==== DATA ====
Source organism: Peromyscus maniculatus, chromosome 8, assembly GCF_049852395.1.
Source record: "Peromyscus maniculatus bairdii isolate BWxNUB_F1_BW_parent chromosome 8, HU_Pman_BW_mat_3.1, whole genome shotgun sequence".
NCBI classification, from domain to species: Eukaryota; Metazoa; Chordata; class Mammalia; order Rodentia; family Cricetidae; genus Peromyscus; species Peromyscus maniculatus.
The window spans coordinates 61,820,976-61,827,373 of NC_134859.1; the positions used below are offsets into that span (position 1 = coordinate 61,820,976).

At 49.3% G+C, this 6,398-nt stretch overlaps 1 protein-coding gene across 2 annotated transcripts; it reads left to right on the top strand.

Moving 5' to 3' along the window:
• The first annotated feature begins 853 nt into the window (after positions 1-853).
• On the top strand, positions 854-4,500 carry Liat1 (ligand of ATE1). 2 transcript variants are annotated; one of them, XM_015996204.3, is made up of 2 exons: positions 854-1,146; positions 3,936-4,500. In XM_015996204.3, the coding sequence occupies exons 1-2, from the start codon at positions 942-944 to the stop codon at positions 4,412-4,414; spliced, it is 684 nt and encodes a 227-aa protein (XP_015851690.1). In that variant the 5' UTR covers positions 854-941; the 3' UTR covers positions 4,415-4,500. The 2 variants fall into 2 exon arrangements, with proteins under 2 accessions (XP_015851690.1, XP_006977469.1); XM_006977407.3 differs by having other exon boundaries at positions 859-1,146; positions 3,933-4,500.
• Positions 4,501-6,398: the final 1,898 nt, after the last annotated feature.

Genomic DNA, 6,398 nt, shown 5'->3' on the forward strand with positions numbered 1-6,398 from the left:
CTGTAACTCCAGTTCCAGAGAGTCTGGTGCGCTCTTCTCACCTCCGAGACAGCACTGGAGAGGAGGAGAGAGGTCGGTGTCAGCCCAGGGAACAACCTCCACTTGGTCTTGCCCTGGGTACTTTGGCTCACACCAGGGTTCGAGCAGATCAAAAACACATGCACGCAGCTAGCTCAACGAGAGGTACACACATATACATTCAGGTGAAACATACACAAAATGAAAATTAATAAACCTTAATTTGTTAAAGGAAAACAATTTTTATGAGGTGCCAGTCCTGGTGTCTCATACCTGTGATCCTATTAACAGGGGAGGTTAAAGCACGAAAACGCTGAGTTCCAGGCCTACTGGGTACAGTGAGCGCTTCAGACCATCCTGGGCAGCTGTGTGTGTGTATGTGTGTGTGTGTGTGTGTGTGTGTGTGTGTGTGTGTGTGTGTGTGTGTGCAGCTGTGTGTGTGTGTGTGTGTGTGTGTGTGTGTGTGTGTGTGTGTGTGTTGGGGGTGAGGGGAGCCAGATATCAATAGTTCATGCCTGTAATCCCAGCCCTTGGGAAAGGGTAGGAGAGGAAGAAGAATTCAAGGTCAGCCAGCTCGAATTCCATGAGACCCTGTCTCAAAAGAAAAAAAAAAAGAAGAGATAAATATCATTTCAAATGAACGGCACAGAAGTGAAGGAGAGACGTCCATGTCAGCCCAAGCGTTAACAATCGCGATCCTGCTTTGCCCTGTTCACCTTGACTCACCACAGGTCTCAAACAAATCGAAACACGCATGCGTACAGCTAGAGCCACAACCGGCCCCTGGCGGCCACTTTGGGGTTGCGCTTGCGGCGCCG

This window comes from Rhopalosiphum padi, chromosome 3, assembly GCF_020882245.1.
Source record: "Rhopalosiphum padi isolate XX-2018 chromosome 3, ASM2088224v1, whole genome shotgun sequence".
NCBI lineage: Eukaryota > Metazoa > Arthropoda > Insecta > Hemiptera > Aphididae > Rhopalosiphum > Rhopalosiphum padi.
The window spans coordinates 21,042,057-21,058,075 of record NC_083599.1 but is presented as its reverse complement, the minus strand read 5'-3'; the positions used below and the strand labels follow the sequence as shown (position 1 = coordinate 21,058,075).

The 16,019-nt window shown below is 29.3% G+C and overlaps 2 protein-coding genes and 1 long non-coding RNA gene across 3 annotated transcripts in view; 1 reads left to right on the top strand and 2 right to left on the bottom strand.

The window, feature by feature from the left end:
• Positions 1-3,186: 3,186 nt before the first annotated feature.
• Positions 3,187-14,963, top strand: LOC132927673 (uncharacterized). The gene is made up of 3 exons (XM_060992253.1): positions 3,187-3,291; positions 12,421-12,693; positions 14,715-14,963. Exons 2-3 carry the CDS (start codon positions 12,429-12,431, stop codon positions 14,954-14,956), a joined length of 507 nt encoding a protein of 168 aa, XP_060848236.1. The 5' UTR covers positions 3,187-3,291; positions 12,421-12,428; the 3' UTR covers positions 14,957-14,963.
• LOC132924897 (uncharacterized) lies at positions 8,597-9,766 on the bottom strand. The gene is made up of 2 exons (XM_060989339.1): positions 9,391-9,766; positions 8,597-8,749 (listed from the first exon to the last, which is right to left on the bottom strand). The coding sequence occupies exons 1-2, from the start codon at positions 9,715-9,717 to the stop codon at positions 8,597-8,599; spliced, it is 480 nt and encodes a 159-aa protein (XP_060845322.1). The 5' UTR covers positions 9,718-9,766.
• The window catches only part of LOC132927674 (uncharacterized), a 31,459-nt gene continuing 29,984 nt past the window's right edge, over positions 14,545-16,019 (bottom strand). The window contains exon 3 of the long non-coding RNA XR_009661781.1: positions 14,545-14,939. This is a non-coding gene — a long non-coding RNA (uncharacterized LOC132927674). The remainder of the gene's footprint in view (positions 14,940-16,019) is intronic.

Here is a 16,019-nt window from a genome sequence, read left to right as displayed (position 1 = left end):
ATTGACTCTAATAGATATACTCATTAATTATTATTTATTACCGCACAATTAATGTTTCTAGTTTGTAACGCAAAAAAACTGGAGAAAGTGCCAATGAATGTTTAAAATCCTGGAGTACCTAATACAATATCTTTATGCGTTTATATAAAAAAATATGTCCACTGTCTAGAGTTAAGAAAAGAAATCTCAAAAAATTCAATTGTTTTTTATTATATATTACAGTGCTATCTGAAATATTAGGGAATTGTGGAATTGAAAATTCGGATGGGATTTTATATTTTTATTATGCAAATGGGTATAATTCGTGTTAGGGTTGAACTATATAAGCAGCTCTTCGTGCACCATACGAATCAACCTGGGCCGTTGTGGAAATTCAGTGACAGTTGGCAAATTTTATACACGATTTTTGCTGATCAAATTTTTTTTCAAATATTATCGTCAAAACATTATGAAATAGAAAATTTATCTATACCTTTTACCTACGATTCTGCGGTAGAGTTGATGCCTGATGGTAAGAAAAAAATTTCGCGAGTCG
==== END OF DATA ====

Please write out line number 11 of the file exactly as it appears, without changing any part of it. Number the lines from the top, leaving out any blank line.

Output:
CTGTAACTCCAGTTCCAGAGAGTCTGGTGCGCTCTTCTCACCTCCGAGACAGCACTGGAGAGGAGGAGAGAGGTCGGTGTCAGCCCAGGGAACAACCTCCACTTGGTCTTGCCCTGGGTACTTTGGCTCACACCAGGGTTCGAGCAGATCAAAAACACATGCACGCAGCTAGCTCAACGAGAGGTACACACATATACATTCAGGTGAAACATACACAAAATGAAAATTAATAAACCTTAATTTGTTAAAGGAAAACAATTTTTATGAGGTGCCAGTCCTGGTGTCTCATACCTGTGATCCTATTAACAGGGGAGGTTAAAGCACGAAAACGCTGAGTTCCAGGCCTACTGGGTACAGTGAGCGCTTCAGACCATCCTGGGCAGCTGTGTGTGTGTATGTGTGTGTGTGTGTGTGTGTGTGTGTGTGTGTGTGTGTGTGTGTGTGTGCAGCTGTGTGTGTGTGTGTGTGTGTGTGTGTGTGTGTGTGTGTGTGTGTGTTGGGGGTGAGGGGAGCCAGATATCAATAGTTCATGCCTGTAATCCCAGCCCTTGGGAAAGGGTAGGAGAGGAAGAAGAATTCAAGGTCAGCCAGCTCGAATTCCATGAGACCCTGTCTCAAAAGAAAAAAAAAAAGAAGAGATAAATATCATTTCAAATGAACGGCACAGAAGTGAAGGAGAGACGTCCATGTCAGCCCAAGCGTTAACAATCGCGATCCTGCTTTGCCCTGTTCACCTTGACTCACCACAGGTCTCAAACAAATCGAAACACGCATGCGTACAGCTAGAGCCACAACCGGCCCCTGGCGGCCACTTTGGGGTTGCGCTTGCGGCGCCG